People need facts to make informed choices. Doctors and nurses are trained to present information about options for treatment in a manner which encourages patient autonomy. Whether the medical provider personally agrees or disagrees with your decision is not legally or ethically relevant. What is relevant is that the patient receives the data needed which in combination with one’s own religious or moral viewpoint, will lead to an informed choice; and then have well-drafted advance directives which communicates that choice with treatment providers and loved ones included with your estate plan. Not only will you get the care that you want to have, but you make sure that your loved ones aren’t forced to go to court to seek guardianship in order to authorize such care.
But then, what we’re seeing is the opposite of intellectual honesty.
The attacks on talk radio began when Betsy McCaughey, who helped defeat President Bill Clinton’s health-care overhaul 16 years ago, told former senator Fred D. Thompson (R-Tenn.) that mandatory counseling sessions with Medicare beneficiaries would “tell them how to end their life sooner” and would teach the elderly how to “decline nutrition . . . and cut your life short.”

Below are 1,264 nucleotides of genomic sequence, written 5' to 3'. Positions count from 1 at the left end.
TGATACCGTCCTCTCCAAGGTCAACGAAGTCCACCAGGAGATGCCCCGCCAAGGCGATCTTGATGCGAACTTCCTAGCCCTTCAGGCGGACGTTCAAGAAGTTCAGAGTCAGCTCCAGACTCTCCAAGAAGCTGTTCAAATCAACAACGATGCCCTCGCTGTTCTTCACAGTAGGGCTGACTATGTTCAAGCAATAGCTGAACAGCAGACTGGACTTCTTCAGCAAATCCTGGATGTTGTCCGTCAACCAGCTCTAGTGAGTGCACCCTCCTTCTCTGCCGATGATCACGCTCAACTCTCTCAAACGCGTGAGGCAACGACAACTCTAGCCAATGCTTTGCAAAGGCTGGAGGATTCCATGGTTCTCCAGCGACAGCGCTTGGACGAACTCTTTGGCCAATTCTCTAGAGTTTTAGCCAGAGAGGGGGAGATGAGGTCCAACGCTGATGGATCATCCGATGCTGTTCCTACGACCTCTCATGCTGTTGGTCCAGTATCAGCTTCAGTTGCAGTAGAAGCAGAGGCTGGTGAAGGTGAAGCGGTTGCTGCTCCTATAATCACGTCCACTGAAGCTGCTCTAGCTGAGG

House Minority Leader John A. Boehner (R-Ohio) and Republican Policy Committee Chairman Thaddeus McCotter (Mich.) said they object to the idea because it “may start us down a treacherous path toward government-encouraged euthanasia.”
Remember, these are many of the same people who rammed a measure through Congress endorsing the State of Florida’s effort to keep Terri Schiavo alive, arguing that the legislature should interfere with the acts of her legal guardian and the courts because she didn’t have a living will. So, by this shameless logic, paying doctors to have voluntary discussions with their patients about medical options and advance directives leads to earlier, state-sponsored deaths, but it’s perfectly all right for legislators to interfere with the most painful discussion a family can have because there was nothing in writing to tell a doctor what to do.